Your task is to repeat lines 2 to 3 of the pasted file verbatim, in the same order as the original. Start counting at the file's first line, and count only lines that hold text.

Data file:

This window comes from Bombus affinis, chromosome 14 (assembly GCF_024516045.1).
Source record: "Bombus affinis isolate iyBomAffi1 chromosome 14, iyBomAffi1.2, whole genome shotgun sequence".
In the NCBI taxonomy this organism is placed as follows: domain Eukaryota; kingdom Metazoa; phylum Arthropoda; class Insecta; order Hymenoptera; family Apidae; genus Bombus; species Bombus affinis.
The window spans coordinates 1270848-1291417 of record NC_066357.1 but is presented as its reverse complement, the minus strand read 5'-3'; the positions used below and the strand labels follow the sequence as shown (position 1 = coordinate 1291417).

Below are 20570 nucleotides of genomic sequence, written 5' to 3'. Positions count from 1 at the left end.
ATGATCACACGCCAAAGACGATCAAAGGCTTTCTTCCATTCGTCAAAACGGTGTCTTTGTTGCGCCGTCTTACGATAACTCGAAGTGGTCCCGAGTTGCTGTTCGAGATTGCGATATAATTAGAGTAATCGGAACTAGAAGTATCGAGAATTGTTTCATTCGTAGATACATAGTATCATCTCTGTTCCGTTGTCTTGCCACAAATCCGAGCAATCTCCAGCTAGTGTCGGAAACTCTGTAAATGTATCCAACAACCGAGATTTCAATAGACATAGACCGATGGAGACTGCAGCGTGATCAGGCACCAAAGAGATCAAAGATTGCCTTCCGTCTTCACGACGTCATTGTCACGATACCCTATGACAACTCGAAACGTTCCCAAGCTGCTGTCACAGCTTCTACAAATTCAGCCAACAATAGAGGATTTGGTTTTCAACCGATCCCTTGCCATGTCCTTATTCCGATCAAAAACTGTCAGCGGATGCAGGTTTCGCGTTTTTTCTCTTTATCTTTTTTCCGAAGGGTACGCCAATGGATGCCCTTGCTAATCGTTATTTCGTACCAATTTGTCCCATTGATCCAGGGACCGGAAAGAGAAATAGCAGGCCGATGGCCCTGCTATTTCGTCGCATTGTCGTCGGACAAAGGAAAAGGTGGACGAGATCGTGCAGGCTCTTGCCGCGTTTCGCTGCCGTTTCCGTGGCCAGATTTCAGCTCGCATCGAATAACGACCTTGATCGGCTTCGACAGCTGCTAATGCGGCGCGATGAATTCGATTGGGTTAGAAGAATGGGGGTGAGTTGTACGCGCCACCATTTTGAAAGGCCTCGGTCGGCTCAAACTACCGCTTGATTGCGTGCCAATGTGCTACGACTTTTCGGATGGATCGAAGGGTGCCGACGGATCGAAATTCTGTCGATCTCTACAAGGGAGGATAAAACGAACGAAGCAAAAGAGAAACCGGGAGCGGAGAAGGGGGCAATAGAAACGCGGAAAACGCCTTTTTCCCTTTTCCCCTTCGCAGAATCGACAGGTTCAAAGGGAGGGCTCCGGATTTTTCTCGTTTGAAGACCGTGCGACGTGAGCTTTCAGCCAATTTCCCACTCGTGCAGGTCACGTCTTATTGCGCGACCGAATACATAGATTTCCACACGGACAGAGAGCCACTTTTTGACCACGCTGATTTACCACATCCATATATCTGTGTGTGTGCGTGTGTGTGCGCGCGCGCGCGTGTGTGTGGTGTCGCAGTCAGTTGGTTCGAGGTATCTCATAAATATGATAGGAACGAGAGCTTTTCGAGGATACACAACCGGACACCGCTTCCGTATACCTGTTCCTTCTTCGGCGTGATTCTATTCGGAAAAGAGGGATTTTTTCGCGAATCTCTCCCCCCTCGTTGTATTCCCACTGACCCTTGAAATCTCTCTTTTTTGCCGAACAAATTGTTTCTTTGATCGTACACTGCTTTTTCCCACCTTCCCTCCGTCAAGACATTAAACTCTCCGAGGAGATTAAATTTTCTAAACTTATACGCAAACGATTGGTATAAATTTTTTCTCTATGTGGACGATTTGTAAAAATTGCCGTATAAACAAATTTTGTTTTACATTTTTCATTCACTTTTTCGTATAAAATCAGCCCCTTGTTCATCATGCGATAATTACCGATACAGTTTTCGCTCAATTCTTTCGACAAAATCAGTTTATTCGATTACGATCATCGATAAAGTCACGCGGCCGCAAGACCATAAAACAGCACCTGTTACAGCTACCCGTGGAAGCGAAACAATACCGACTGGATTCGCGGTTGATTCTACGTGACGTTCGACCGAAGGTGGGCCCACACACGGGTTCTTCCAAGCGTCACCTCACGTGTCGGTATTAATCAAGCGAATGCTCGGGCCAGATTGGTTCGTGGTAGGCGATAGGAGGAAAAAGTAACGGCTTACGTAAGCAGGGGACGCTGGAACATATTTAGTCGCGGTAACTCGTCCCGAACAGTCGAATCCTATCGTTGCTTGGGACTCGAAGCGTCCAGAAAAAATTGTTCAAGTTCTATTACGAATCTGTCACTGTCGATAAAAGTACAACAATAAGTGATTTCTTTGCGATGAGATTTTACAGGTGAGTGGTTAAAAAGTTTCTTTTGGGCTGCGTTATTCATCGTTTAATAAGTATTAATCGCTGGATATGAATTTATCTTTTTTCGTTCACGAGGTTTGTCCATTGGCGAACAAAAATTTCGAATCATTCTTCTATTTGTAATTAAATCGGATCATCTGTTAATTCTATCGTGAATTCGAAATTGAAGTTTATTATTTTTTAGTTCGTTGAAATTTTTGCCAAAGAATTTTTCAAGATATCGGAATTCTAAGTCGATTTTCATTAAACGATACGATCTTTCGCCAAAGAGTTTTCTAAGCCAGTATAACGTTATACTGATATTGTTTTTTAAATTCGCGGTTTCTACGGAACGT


Source record: "Bombus affinis isolate iyBomAffi1 chromosome 14, iyBomAffi1.2, whole genome shotgun sequence".
In the NCBI taxonomy this organism is placed as follows: domain Eukaryota; kingdom Metazoa; phylum Arthropoda; class Insecta; order Hymenoptera; family Apidae; genus Bombus; species Bombus affinis.